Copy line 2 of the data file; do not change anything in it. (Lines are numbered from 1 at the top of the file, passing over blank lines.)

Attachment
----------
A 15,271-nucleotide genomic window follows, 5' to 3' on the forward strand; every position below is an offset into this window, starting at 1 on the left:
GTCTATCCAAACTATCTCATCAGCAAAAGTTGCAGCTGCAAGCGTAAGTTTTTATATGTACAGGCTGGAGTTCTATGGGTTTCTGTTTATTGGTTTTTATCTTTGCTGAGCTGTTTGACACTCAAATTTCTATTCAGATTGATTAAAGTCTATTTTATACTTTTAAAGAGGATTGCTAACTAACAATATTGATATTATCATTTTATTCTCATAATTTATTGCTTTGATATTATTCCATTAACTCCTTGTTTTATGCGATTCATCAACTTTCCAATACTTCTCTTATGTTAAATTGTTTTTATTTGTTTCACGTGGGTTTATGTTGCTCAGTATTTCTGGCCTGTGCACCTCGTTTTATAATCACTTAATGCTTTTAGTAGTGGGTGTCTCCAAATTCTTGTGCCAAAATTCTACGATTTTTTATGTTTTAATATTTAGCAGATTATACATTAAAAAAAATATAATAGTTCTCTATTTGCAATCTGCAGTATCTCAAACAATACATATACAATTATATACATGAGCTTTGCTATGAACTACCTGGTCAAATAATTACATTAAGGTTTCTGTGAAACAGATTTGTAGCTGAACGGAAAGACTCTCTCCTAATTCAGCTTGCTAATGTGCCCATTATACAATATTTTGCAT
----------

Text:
GTCTATCCAAACTATCTCATCAGCAAAAGTTGCAGCTGCAAGCGTAAGTTTTTATATGTACAGGCTGGAGTTCTATGGGTTTCTGTTTATTGGTTTTTATCTTTGCTGAGCTGTTTGACACTCAAATTTCTATTCAGATTGATTAAAGTCTATTTTATACTTTTAAAGAGGATTGCTAACTAACAATATTGATATTATCATTTTATTCTCATAATTTATTGCTTTGATATTATTCCATTAACTCCTTGTTTTATGCGATTCATCAACTTTCCAATACTTCTCTTATGTTAAATTGTTTTTATTTGTTTCACGTGGGTTTATGTTGCTCAGTATTTCTGGCCTGTGCACCTCGTTTTATAATCACTTAATGCTTTTAGTAGTGGGTGTCTCCAAATTCTTGTGCCAAAATTCTACGATTTTTTATGTTTTAATATTTAGCAGATTATACATTAAAAAAAATATAATAGTTCTCTATTTGCAATCTGCAGTATCTCAAACAATACATATACAATTATATACATGAGCTTTGCTATGAACTACCTGGTCAAATAATTACATTAAGGTTTCTGTGAAACAGATTTGTAGCTGAACGGAAAGACTCTCTCCTAATTCAGCTTGCTAATGTGCCCATTATACAATATTTTGCAT